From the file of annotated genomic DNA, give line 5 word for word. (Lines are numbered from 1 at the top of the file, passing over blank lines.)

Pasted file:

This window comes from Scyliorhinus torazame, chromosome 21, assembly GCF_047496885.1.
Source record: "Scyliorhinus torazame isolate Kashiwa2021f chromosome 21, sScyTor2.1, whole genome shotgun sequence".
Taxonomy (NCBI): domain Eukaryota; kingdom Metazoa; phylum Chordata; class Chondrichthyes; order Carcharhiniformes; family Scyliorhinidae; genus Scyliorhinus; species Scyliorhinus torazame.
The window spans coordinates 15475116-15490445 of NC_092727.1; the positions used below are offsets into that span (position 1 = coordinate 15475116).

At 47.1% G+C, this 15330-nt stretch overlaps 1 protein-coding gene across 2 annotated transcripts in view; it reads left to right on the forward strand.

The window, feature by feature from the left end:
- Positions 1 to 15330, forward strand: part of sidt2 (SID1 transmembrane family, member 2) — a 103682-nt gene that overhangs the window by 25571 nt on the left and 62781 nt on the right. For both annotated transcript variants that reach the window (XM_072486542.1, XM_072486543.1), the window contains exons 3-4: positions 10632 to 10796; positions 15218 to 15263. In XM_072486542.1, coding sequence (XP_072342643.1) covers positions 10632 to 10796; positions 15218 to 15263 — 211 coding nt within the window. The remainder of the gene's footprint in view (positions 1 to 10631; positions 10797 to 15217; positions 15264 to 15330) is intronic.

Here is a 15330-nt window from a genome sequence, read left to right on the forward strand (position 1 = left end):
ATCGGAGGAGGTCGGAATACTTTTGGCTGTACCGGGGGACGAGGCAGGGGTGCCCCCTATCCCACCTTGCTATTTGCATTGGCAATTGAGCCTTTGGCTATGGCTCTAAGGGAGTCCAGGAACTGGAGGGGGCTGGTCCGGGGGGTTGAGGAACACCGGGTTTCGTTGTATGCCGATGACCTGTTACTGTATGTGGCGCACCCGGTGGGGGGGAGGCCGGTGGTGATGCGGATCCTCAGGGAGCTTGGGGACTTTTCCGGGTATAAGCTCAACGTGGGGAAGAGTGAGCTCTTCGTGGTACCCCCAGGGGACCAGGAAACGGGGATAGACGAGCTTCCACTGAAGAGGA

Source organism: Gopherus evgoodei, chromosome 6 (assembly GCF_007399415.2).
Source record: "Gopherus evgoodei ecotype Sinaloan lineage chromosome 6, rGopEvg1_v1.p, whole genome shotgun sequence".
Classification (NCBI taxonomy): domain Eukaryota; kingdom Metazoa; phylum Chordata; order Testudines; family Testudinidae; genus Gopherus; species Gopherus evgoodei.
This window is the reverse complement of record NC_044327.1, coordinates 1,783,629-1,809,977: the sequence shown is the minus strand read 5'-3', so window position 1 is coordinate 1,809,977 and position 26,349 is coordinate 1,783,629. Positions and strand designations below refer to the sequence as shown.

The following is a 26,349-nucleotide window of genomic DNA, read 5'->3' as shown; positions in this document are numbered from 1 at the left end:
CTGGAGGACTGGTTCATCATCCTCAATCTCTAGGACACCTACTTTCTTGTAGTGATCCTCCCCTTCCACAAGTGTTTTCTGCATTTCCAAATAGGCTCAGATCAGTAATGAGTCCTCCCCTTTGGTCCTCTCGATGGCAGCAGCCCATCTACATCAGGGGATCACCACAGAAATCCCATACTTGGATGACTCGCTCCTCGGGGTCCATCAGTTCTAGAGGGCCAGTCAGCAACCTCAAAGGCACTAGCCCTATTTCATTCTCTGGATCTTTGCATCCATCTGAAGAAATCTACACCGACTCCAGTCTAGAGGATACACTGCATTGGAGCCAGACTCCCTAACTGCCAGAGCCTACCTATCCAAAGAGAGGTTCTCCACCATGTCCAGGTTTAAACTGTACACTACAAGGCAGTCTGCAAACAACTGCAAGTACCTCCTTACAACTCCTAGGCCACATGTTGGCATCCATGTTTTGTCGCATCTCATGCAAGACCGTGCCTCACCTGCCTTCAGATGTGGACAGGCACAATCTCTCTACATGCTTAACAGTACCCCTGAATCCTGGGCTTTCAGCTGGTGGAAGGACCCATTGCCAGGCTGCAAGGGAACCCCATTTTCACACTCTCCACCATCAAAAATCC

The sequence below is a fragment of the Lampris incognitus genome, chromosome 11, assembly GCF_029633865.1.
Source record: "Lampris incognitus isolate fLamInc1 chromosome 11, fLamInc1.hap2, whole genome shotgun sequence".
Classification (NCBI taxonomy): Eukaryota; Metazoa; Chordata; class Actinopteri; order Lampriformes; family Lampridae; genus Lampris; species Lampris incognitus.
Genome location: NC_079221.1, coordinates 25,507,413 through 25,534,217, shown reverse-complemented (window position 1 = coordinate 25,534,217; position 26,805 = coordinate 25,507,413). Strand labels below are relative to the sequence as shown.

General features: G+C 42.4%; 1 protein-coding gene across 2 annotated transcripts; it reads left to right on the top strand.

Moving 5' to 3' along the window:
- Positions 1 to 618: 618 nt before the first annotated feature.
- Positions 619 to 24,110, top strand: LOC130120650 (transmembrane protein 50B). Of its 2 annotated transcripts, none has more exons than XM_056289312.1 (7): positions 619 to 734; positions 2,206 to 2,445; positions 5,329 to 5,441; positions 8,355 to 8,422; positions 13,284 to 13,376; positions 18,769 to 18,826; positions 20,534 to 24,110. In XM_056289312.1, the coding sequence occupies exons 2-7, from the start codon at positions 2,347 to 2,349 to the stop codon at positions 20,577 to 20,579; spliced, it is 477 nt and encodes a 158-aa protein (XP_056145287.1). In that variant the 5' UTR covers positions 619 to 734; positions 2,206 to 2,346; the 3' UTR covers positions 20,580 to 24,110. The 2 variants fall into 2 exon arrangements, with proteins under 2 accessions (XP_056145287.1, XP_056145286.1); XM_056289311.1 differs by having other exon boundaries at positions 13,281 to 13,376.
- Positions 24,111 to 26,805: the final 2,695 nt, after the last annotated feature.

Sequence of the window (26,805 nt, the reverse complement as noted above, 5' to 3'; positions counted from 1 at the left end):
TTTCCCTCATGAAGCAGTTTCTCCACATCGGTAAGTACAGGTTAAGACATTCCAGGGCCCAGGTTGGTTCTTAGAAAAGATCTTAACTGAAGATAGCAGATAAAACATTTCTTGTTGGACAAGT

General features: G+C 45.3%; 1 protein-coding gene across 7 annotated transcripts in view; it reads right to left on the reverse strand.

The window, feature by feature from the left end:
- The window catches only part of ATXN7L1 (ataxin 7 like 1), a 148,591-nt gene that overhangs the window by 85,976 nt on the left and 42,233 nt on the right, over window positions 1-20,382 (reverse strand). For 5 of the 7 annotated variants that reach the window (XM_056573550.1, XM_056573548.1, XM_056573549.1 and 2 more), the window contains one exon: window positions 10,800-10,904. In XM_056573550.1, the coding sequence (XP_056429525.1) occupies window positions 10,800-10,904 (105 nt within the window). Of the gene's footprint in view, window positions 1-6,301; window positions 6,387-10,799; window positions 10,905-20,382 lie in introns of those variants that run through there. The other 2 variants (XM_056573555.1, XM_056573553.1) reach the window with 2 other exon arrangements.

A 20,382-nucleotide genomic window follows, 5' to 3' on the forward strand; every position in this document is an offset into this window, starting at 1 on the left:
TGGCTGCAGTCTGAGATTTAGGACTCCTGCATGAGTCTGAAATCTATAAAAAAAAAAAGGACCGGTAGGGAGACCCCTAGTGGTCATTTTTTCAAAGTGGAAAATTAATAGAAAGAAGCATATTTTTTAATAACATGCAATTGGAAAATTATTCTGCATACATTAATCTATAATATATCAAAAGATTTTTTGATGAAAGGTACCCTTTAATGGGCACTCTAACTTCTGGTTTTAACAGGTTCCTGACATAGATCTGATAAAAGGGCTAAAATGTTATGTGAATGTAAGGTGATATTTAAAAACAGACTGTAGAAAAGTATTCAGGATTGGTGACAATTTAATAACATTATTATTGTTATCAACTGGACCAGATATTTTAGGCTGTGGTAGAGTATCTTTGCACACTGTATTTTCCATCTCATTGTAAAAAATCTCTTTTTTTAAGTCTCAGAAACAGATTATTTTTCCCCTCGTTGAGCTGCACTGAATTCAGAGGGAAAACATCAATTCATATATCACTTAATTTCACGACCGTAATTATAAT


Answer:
At 47.1% G+C, this 15330-nt stretch overlaps 1 protein-coding gene across 2 annotated transcripts in view; it reads left to right on the forward strand.